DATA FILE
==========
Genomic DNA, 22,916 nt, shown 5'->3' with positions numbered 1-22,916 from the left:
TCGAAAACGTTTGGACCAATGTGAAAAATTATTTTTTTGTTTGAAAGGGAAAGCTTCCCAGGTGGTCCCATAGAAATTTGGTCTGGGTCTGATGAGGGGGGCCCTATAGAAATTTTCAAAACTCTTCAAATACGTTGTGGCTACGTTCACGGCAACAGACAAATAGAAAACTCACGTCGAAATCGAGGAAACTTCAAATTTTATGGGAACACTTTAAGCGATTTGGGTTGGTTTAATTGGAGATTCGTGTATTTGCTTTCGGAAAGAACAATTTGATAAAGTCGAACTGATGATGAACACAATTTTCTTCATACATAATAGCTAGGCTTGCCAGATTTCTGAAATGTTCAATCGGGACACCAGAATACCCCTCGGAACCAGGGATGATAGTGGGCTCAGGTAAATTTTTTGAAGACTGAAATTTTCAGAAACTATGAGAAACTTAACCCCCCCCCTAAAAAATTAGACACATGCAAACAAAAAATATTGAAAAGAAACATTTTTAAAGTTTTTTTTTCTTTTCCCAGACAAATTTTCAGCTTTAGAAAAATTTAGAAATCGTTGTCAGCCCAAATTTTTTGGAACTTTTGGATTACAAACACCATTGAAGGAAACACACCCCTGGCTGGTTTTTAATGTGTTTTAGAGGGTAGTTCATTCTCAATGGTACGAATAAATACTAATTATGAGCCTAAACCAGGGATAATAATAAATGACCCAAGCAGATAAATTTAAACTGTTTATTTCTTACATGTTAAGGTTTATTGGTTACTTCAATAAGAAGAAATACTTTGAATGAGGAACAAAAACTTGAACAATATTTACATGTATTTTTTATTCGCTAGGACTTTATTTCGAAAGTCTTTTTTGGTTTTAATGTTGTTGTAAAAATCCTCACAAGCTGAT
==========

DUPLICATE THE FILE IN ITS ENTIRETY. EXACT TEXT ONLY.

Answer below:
Genomic DNA, 22,916 nt, shown 5'->3' with positions numbered 1-22,916 from the left:
TCGAAAACGTTTGGACCAATGTGAAAAATTATTTTTTTGTTTGAAAGGGAAAGCTTCCCAGGTGGTCCCATAGAAATTTGGTCTGGGTCTGATGAGGGGGGCCCTATAGAAATTTTCAAAACTCTTCAAATACGTTGTGGCTACGTTCACGGCAACAGACAAATAGAAAACTCACGTCGAAATCGAGGAAACTTCAAATTTTATGGGAACACTTTAAGCGATTTGGGTTGGTTTAATTGGAGATTCGTGTATTTGCTTTCGGAAAGAACAATTTGATAAAGTCGAACTGATGATGAACACAATTTTCTTCATACATAATAGCTAGGCTTGCCAGATTTCTGAAATGTTCAATCGGGACACCAGAATACCCCTCGGAACCAGGGATGATAGTGGGCTCAGGTAAATTTTTTGAAGACTGAAATTTTCAGAAACTATGAGAAACTTAACCCCCCCCCTAAAAAATTAGACACATGCAAACAAAAAATATTGAAAAGAAACATTTTTAAAGTTTTTTTTTCTTTTCCCAGACAAATTTTCAGCTTTAGAAAAATTTAGAAATCGTTGTCAGCCCAAATTTTTTGGAACTTTTGGATTACAAACACCATTGAAGGAAACACACCCCTGGCTGGTTTTTAATGTGTTTTAGAGGGTAGTTCATTCTCAATGGTACGAATAAATACTAATTATGAGCCTAAACCAGGGATAATAATAAATGACCCAAGCAGATAAATTTAAACTGTTTATTTCTTACATGTTAAGGTTTATTGGTTACTTCAATAAGAAGAAATACTTTGAATGAGGAACAAAAACTTGAACAATATTTACATGTATTTTTTATTCGCTAGGACTTTATTTCGAAAGTCTTTTTTGGTTTTAATGTTGTTGTAAAAATCCTCACAAGCTGAT